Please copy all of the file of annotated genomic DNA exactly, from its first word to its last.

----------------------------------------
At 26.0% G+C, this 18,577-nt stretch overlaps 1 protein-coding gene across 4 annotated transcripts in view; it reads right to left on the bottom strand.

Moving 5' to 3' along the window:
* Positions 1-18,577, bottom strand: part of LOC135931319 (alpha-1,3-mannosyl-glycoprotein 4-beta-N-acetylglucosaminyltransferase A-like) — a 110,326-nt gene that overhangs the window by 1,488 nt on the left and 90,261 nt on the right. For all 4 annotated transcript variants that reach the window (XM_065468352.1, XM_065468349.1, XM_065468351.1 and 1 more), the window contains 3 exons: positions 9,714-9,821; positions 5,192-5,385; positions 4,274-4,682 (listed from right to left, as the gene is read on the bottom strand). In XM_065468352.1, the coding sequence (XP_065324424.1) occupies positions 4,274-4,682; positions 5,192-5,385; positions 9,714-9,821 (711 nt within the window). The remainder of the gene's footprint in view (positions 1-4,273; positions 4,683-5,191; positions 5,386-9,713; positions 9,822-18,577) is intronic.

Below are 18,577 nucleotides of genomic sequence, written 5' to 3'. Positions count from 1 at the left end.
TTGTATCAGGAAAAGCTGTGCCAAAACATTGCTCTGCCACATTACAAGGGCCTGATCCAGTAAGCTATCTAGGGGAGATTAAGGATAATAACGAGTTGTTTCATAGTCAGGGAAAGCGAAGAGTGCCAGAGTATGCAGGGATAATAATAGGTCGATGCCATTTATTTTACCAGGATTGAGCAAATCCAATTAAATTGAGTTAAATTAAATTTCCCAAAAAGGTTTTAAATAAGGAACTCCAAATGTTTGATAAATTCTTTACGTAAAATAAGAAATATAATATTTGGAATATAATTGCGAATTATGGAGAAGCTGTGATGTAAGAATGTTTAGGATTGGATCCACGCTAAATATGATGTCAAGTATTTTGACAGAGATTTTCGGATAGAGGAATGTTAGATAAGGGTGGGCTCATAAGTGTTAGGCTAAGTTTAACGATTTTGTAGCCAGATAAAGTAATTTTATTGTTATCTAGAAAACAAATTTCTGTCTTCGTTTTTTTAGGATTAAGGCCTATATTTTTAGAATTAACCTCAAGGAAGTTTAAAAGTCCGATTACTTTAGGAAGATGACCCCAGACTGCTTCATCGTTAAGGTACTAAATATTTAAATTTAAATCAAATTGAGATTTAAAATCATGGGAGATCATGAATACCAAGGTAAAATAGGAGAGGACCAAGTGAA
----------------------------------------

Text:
At 26.0% G+C, this 18,577-nt stretch overlaps 1 protein-coding gene across 4 annotated transcripts in view; it reads right to left on the bottom strand.

Moving 5' to 3' along the window:
* Positions 1-18,577, bottom strand: part of LOC135931319 (alpha-1,3-mannosyl-glycoprotein 4-beta-N-acetylglucosaminyltransferase A-like) — a 110,326-nt gene that overhangs the window by 1,488 nt on the left and 90,261 nt on the right. For all 4 annotated transcript variants that reach the window (XM_065468352.1, XM_065468349.1, XM_065468351.1 and 1 more), the window contains 3 exons: positions 9,714-9,821; positions 5,192-5,385; positions 4,274-4,682 (listed from right to left, as the gene is read on the bottom strand). In XM_065468352.1, the coding sequence (XP_065324424.1) occupies positions 4,274-4,682; positions 5,192-5,385; positions 9,714-9,821 (711 nt within the window). The remainder of the gene's footprint in view (positions 1-4,273; positions 4,683-5,191; positions 5,386-9,713; positions 9,822-18,577) is intronic.

Below are 18,577 nucleotides of genomic sequence, written 5' to 3'. Positions count from 1 at the left end.
TTGTATCAGGAAAAGCTGTGCCAAAACATTGCTCTGCCACATTACAAGGGCCTGATCCAGTAAGCTATCTAGGGGAGATTAAGGATAATAACGAGTTGTTTCATAGTCAGGGAAAGCGAAGAGTGCCAGAGTATGCAGGGATAATAATAGGTCGATGCCATTTATTTTACCAGGATTGAGCAAATCCAATTAAATTGAGTTAAATTAAATTTCCCAAAAAGGTTTTAAATAAGGAACTCCAAATGTTTGATAAATTCTTTACGTAAAATAAGAAATATAATATTTGGAATATAATTGCGAATTATGGAGAAGCTGTGATGTAAGAATGTTTAGGATTGGATCCACGCTAAATATGATGTCAAGTATTTTGACAGAGATTTTCGGATAGAGGAATGTTAGATAAGGGTGGGCTCATAAGTGTTAGGCTAAGTTTAACGATTTTGTAGCCAGATAAAGTAATTTTATTGTTATCTAGAAAACAAATTTCTGTCTTCGTTTTTTTAGGATTAAGGCCTATATTTTTAGAATTAACCTCAAGGAAGTTTAAAAGTCCGATTACTTTAGGAAGATGACCCCAGACTGCTTCATCGTTAAGGTACTAAATATTTAAATTTAAATCAAATTGAGATTTAAAATCATGGGAGATCATGAATACCAAGGTAAAATAGGAGAGGACCAAGTGAA